Newly expanded, renovated St. Charles Public Library getting ready to open its doors

Grand reopening celebration set for July 17

When St. Charles Public library officials asked patrons what they would like to see in the library, one of the things they wanted were more places to sit and read and study.

Those attending the grand reopening of the newly renovated and expanded library on July 17 will find plenty of places to sit and ready and study – along with a host of other improvements – as part of a $18.6 million renovation and expansion project.

The library’s main library floor was rearranged to create a “grand reading room.”

“We wanted to make sure that the heart of the library was for patrons,” St. Charles Public Library Director Edith Craig said while giving a tour of the newly renovated library. “All staff are around the perimeter, kind of behind the scenes, with the center of everything being open for patrons. When we did our strategic plan, the community comments were that they wanted more places to sit and stream and read and just kind of study. So we created this area here in front of a brand new fireplace where the stairs used to be so people can sit and read.”

Above the fireplace is a bronze relief art piece created by Geneva sculptor Larry K. Johnson and donated by the St. Charles Public Library Foundation.

The grand reopening celebration will start at 2 p.m. July 17 with a ribbon cutting ceremony, guest speakers and dedications. Tours of the library will also be given that day.

A full list of activities planned for that day and the following week can be found at the library’s website, Because of the pandemic, the library had to do a virtual groundbreaking instead of an in-person groundbreaking in March 2020.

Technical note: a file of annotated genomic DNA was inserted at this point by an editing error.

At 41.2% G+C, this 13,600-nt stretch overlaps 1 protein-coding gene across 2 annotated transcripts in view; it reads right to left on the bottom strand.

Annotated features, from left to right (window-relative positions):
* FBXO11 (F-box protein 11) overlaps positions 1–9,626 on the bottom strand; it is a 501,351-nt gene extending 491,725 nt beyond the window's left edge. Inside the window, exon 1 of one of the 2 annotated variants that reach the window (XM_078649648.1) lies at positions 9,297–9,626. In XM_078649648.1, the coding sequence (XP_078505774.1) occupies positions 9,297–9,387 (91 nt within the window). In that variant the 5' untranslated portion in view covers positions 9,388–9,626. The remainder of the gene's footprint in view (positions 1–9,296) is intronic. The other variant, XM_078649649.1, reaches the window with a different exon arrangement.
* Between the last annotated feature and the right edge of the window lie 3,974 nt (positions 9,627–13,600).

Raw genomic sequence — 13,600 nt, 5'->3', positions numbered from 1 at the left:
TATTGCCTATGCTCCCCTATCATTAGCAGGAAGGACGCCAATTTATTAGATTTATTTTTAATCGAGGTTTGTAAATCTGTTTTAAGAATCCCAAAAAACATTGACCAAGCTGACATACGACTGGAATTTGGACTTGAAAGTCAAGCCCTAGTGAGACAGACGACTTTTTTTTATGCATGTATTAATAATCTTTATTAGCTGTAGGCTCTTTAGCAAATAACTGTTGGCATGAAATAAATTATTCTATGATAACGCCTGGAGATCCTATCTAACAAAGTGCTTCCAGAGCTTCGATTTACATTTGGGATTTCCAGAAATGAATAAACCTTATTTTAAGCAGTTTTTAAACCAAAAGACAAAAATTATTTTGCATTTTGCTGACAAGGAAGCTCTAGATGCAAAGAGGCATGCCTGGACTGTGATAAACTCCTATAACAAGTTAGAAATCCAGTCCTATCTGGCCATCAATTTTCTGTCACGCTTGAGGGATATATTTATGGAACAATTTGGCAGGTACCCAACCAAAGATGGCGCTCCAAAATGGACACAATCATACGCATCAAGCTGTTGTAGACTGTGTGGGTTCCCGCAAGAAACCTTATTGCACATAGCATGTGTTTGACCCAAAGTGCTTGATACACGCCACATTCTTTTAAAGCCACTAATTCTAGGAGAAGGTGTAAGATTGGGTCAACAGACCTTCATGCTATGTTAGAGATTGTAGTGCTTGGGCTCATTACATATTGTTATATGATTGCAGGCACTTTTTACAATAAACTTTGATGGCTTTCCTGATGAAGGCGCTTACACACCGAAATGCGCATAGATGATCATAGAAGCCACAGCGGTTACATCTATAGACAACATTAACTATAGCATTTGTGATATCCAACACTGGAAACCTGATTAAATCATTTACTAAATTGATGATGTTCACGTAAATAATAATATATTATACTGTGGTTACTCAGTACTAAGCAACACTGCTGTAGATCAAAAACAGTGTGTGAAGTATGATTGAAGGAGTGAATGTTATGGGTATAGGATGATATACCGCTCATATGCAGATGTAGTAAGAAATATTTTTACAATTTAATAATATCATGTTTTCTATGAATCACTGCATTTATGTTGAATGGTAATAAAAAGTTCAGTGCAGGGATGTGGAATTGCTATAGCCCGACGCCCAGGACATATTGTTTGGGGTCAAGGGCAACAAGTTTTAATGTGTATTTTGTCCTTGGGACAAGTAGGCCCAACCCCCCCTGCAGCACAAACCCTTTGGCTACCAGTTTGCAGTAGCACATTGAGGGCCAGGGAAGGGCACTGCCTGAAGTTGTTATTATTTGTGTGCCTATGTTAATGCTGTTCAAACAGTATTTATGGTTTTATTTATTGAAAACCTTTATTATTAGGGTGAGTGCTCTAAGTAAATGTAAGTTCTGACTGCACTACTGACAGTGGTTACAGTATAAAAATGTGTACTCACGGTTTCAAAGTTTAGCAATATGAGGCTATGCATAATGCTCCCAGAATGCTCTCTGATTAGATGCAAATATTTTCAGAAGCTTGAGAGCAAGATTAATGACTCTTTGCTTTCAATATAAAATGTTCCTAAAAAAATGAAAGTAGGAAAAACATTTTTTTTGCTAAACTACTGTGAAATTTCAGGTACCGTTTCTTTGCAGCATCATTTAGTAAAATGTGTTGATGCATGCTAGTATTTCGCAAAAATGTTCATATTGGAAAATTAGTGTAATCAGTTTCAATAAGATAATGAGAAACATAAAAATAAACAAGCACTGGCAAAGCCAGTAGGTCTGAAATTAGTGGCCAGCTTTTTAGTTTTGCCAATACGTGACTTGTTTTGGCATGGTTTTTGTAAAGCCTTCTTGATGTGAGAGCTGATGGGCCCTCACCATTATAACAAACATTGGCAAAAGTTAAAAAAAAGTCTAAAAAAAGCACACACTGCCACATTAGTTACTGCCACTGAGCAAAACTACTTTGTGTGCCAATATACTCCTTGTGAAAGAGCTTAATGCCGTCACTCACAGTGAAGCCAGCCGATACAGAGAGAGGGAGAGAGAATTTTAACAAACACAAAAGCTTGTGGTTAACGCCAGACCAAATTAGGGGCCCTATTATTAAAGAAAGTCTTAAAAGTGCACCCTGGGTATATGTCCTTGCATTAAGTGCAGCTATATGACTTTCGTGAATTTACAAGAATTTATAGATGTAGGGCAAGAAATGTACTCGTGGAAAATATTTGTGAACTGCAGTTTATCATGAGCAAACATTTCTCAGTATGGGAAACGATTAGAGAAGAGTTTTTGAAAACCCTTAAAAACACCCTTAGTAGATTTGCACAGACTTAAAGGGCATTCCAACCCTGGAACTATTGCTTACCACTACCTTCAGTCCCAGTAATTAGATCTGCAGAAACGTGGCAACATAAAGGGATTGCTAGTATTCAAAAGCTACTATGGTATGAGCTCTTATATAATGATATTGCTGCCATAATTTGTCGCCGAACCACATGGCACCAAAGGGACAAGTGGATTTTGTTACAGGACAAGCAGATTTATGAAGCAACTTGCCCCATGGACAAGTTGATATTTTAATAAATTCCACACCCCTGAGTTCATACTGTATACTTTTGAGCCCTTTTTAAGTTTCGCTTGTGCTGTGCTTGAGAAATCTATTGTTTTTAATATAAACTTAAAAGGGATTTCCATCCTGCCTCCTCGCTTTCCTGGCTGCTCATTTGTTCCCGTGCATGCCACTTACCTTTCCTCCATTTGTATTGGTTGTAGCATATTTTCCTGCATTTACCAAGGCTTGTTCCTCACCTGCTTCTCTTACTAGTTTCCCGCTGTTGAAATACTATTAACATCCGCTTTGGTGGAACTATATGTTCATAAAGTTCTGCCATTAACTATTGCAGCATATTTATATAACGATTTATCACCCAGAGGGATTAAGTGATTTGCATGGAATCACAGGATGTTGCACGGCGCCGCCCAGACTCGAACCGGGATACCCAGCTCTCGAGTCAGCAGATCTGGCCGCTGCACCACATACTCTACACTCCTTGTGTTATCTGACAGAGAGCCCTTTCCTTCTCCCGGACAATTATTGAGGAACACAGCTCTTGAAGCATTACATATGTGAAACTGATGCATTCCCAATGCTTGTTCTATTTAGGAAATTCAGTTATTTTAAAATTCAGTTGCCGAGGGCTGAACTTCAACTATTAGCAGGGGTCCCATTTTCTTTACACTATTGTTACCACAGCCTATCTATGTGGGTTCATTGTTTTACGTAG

“We broke ground the week COVID was declared a global pandemic,” Craig said. “But we’re on schedule and on budget.”

And the pandemic did not hold up the project in any way.

“Construction was declared an essential business, so construction never stopped, which allowed us to keep going with our project,” Craig said.

Of the $18.6 million, more than half of it went to strengthening the building’s infrastructure, she said. That included installing a new roof, installing all new mechanical systems and improving the air quality in the building.

The library now features a variety of seating, including chairs along the side of the grand reading room that are designed to shut out any outside noise.

“It’s almost like putting on a set of noise cancelling headphones right when you sit in there,” said Donald McKay, principal with Sheehan Nagle Hartray Architects. “One of the trends in public libraries is just to provide people with a wide variety of places that they can sit, together or by themselves and to try to accommodate what different people are comfortable with in a public library.”

The renovated library also features a relocated and slightly larger Huntley Community Room, which had previously been located in the library’s lower level. The room literally has been put in a new light in its relocated space.

“One of the focuses was letting in as much natural light as possible,” Craig said. “And so we’ve got these beautiful glass windows that allow all of that beautiful sunlight in. This community room is slightly bigger than our old one. Our capacity is about 100. And this room is divisible, so we can convert it into two meeting rooms.”

The library also has more study rooms than it previously did.

“We have five and we had three before,” Craig said. “One of the study rooms is a group study room, so it fits like 10 people.”

Throughout the library, there also are various study tables where patrons can work at. And as Pam Salomone, the library’s communications and marketing manager noted, the library has laptop computers and iPads that patrons can use.

The project also incorporates the historic original Carnegie Building space into the everyday life of the library through the addition of study rooms and a quiet reading and research area.

Last year, aldermen approved a historic landmark designation for the library. The original Carnegie Library building at the corner of Main Street and Fifth Avenue was built in 1908.